Guardian 8 pepper-spray device integrates Bluetooth, video and audio alarm
Pepper-spray devices provide teachers with a way to help protect schools without directly entering the fray, says Paul Hughes, chief operating officer for Guardian 8.
Using a military technique called “channeling,” teachers could spray down the hallway during the process of ensuring the classroom door is locked. It is a way for educators to contribute as part of a “delay and defend” strategy, as opposed to the prevailing “run, hide, fight” approach, Hughes said.
“What we have to start thinking about are different ways to protect the school that don’t turn the teacher into a combatant, because that’s not the way they’re wired,” Hughes said from the ASIS show floor in Atlanta during an interview with IWCE’s Urgent Communications.
“They don’t often have fighting skills, because they don’t want fighting skills. So we now have to find a way of protecting the school that they’re comfortable in participating in without exposing them to all of the danger.”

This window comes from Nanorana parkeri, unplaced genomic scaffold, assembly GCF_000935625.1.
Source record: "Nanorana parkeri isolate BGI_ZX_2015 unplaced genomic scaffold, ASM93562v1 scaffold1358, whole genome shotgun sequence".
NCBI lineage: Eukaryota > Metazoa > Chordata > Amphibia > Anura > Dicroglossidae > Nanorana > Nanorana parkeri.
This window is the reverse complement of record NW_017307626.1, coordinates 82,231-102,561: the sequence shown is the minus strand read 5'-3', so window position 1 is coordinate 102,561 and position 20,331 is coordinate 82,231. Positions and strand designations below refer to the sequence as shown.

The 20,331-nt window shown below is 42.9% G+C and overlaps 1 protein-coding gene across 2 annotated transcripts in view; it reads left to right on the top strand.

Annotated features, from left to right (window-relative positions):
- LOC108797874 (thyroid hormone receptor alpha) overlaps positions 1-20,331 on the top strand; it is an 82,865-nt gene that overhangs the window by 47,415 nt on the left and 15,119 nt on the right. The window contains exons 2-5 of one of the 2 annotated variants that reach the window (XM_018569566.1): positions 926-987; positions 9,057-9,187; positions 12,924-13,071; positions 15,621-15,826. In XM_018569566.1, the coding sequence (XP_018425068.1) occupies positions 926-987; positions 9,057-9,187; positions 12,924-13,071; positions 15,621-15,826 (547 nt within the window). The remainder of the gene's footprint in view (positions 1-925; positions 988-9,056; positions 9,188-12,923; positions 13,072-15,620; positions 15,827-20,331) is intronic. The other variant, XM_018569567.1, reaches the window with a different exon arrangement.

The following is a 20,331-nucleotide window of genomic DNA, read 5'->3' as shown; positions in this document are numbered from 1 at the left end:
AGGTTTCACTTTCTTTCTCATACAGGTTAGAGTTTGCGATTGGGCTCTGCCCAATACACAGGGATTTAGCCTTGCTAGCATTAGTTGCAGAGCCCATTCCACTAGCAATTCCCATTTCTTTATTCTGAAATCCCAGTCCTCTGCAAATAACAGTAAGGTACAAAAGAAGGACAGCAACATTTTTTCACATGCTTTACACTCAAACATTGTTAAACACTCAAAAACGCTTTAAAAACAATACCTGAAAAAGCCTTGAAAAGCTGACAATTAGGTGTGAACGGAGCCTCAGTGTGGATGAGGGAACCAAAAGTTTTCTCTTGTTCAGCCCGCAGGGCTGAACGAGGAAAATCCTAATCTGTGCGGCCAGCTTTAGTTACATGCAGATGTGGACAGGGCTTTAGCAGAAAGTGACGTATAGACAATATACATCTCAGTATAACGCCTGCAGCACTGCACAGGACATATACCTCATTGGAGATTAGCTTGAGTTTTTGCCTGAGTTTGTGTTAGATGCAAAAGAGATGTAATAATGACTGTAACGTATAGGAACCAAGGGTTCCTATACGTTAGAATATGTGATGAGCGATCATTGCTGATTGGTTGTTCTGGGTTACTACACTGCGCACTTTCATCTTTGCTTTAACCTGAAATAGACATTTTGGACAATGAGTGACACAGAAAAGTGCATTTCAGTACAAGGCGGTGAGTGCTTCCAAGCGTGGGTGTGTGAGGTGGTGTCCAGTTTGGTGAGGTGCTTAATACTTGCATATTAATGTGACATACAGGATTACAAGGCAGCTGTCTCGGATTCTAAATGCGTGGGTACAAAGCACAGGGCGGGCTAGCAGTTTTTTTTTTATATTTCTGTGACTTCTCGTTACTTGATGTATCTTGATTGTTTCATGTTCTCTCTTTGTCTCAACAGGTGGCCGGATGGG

Guardian 8’s Pro V2, which squirts pepper spray, has a video camera, a Bluetooth module and an audible alarm that are all simultaneously activated when the trigger is lightly pulled (a full squeeze discharges the pepper spray).
A call is placed to a command center, informing others first through an automated message that help is needed and then providing real-time audio of the encounter. The video is not live streamed.
“When we reviewed a lot of incident video of security officers, one of the first things that they should be doing—but weren’t—is communicating that they had a situation that required support,” Hughes said.
“That’s not uncommon. It happens in law enforcement, it happens in security—where when you get under a tense situation, you start getting tunnel vision and you start to focus very singularly on what’s in front of you. You’re not thinking, ‘I need to tell others what’s going on.’”
The video is stored on a 4 GB card, which cannot be removed without destroying the device, and can be downloaded through a USB port.
“We get asked about streaming video, but the reality is a lot of places aren’t capable of supporting streaming video, because it creates so much data,” Hughes said.
The Pro V2, which was launched early this year, was deployed at higher-education institutions starting this summer, but it is not currently being used in K-12 schools.